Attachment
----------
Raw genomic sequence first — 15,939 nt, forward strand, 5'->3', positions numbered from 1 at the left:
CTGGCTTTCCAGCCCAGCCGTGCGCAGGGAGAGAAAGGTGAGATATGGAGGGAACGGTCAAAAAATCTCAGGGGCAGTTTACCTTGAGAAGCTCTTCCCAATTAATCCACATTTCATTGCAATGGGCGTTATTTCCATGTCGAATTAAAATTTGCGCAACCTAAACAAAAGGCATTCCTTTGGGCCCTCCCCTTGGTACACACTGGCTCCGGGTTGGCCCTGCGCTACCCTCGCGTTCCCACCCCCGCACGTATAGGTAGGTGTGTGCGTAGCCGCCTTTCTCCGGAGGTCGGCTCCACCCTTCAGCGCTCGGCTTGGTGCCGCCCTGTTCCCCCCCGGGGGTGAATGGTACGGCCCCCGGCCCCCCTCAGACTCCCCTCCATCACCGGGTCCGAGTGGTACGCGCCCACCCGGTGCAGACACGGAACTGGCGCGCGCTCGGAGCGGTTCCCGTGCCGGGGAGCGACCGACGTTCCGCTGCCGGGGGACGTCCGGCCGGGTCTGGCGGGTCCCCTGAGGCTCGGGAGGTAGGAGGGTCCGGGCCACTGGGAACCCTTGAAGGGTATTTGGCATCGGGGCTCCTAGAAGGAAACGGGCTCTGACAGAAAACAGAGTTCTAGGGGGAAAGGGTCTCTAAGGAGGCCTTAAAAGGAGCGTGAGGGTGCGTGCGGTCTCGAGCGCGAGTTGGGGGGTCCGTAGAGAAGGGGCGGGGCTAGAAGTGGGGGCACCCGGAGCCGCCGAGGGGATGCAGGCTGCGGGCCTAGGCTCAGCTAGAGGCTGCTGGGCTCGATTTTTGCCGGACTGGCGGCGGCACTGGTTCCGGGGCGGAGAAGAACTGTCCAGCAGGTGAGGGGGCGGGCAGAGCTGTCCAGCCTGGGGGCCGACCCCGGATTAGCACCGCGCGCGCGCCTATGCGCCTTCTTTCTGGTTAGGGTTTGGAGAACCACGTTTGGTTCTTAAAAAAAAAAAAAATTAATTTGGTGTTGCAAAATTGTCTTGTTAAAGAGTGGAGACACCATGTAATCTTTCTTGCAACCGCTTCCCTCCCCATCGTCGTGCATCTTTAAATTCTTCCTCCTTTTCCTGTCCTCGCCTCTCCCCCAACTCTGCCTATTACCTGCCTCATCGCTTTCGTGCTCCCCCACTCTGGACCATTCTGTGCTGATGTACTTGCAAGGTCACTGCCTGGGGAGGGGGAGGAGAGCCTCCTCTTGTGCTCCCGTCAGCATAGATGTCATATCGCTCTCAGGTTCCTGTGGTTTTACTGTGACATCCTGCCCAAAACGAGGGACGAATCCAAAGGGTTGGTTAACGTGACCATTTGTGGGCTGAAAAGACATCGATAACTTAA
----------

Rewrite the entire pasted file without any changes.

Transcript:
Raw genomic sequence first — 15,939 nt, forward strand, 5'->3', positions numbered from 1 at the left:
CTGGCTTTCCAGCCCAGCCGTGCGCAGGGAGAGAAAGGTGAGATATGGAGGGAACGGTCAAAAAATCTCAGGGGCAGTTTACCTTGAGAAGCTCTTCCCAATTAATCCACATTTCATTGCAATGGGCGTTATTTCCATGTCGAATTAAAATTTGCGCAACCTAAACAAAAGGCATTCCTTTGGGCCCTCCCCTTGGTACACACTGGCTCCGGGTTGGCCCTGCGCTACCCTCGCGTTCCCACCCCCGCACGTATAGGTAGGTGTGTGCGTAGCCGCCTTTCTCCGGAGGTCGGCTCCACCCTTCAGCGCTCGGCTTGGTGCCGCCCTGTTCCCCCCCGGGGGTGAATGGTACGGCCCCCGGCCCCCCTCAGACTCCCCTCCATCACCGGGTCCGAGTGGTACGCGCCCACCCGGTGCAGACACGGAACTGGCGCGCGCTCGGAGCGGTTCCCGTGCCGGGGAGCGACCGACGTTCCGCTGCCGGGGGACGTCCGGCCGGGTCTGGCGGGTCCCCTGAGGCTCGGGAGGTAGGAGGGTCCGGGCCACTGGGAACCCTTGAAGGGTATTTGGCATCGGGGCTCCTAGAAGGAAACGGGCTCTGACAGAAAACAGAGTTCTAGGGGGAAAGGGTCTCTAAGGAGGCCTTAAAAGGAGCGTGAGGGTGCGTGCGGTCTCGAGCGCGAGTTGGGGGGTCCGTAGAGAAGGGGCGGGGCTAGAAGTGGGGGCACCCGGAGCCGCCGAGGGGATGCAGGCTGCGGGCCTAGGCTCAGCTAGAGGCTGCTGGGCTCGATTTTTGCCGGACTGGCGGCGGCACTGGTTCCGGGGCGGAGAAGAACTGTCCAGCAGGTGAGGGGGCGGGCAGAGCTGTCCAGCCTGGGGGCCGACCCCGGATTAGCACCGCGCGCGCGCCTATGCGCCTTCTTTCTGGTTAGGGTTTGGAGAACCACGTTTGGTTCTTAAAAAAAAAAAAAATTAATTTGGTGTTGCAAAATTGTCTTGTTAAAGAGTGGAGACACCATGTAATCTTTCTTGCAACCGCTTCCCTCCCCATCGTCGTGCATCTTTAAATTCTTCCTCCTTTTCCTGTCCTCGCCTCTCCCCCAACTCTGCCTATTACCTGCCTCATCGCTTTCGTGCTCCCCCACTCTGGACCATTCTGTGCTGATGTACTTGCAAGGTCACTGCCTGGGGAGGGGGAGGAGAGCCTCCTCTTGTGCTCCCGTCAGCATAGATGTCATATCGCTCTCAGGTTCCTGTGGTTTTACTGTGACATCCTGCCCAAAACGAGGGACGAATCCAAAGGGTTGGTTAACGTGACCATTTGTGGGCTGAAAAGACATCGATAACTTAA